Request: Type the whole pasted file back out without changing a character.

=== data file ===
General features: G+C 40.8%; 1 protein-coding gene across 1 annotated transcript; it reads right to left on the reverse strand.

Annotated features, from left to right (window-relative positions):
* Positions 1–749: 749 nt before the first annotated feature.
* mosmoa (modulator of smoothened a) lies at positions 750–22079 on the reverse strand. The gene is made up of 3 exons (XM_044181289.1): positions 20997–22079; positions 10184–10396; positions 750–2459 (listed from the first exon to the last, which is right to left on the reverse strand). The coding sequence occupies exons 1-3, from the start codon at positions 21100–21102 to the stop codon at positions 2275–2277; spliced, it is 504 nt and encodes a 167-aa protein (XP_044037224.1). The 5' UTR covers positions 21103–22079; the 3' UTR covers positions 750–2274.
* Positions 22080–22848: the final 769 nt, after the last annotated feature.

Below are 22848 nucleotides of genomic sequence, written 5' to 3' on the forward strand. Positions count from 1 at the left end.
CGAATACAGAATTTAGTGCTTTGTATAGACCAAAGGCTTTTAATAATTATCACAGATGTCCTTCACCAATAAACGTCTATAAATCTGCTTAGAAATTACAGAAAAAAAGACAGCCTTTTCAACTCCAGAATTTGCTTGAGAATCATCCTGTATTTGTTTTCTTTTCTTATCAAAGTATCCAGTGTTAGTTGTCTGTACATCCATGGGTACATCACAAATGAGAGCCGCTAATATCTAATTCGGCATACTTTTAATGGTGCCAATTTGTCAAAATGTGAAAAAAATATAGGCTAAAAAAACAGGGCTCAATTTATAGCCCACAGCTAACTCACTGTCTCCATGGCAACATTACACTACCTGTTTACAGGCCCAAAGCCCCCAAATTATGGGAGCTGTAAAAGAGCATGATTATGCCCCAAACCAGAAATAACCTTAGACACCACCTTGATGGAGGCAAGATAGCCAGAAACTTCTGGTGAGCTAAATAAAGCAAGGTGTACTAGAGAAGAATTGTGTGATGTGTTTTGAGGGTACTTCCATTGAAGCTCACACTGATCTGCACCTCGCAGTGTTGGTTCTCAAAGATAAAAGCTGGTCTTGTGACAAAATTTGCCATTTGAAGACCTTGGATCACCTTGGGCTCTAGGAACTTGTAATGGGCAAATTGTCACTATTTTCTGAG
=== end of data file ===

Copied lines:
General features: G+C 40.8%; 1 protein-coding gene across 1 annotated transcript; it reads right to left on the reverse strand.

Annotated features, from left to right (window-relative positions):
* Positions 1–749: 749 nt before the first annotated feature.
* mosmoa (modulator of smoothened a) lies at positions 750–22079 on the reverse strand. The gene is made up of 3 exons (XM_044181289.1): positions 20997–22079; positions 10184–10396; positions 750–2459 (listed from the first exon to the last, which is right to left on the reverse strand). The coding sequence occupies exons 1-3, from the start codon at positions 21100–21102 to the stop codon at positions 2275–2277; spliced, it is 504 nt and encodes a 167-aa protein (XP_044037224.1). The 5' UTR covers positions 21103–22079; the 3' UTR covers positions 750–2274.
* Positions 22080–22848: the final 769 nt, after the last annotated feature.

Below are 22848 nucleotides of genomic sequence, written 5' to 3' on the forward strand. Positions count from 1 at the left end.
CGAATACAGAATTTAGTGCTTTGTATAGACCAAAGGCTTTTAATAATTATCACAGATGTCCTTCACCAATAAACGTCTATAAATCTGCTTAGAAATTACAGAAAAAAAGACAGCCTTTTCAACTCCAGAATTTGCTTGAGAATCATCCTGTATTTGTTTTCTTTTCTTATCAAAGTATCCAGTGTTAGTTGTCTGTACATCCATGGGTACATCACAAATGAGAGCCGCTAATATCTAATTCGGCATACTTTTAATGGTGCCAATTTGTCAAAATGTGAAAAAAATATAGGCTAAAAAAACAGGGCTCAATTTATAGCCCACAGCTAACTCACTGTCTCCATGGCAACATTACACTACCTGTTTACAGGCCCAAAGCCCCCAAATTATGGGAGCTGTAAAAGAGCATGATTATGCCCCAAACCAGAAATAACCTTAGACACCACCTTGATGGAGGCAAGATAGCCAGAAACTTCTGGTGAGCTAAATAAAGCAAGGTGTACTAGAGAAGAATTGTGTGATGTGTTTTGAGGGTACTTCCATTGAAGCTCACACTGATCTGCACCTCGCAGTGTTGGTTCTCAAAGATAAAAGCTGGTCTTGTGACAAAATTTGCCATTTGAAGACCTTGGATCACCTTGGGCTCTAGGAACTTGTAATGGGCAAATTGTCACTATTTTCTGAG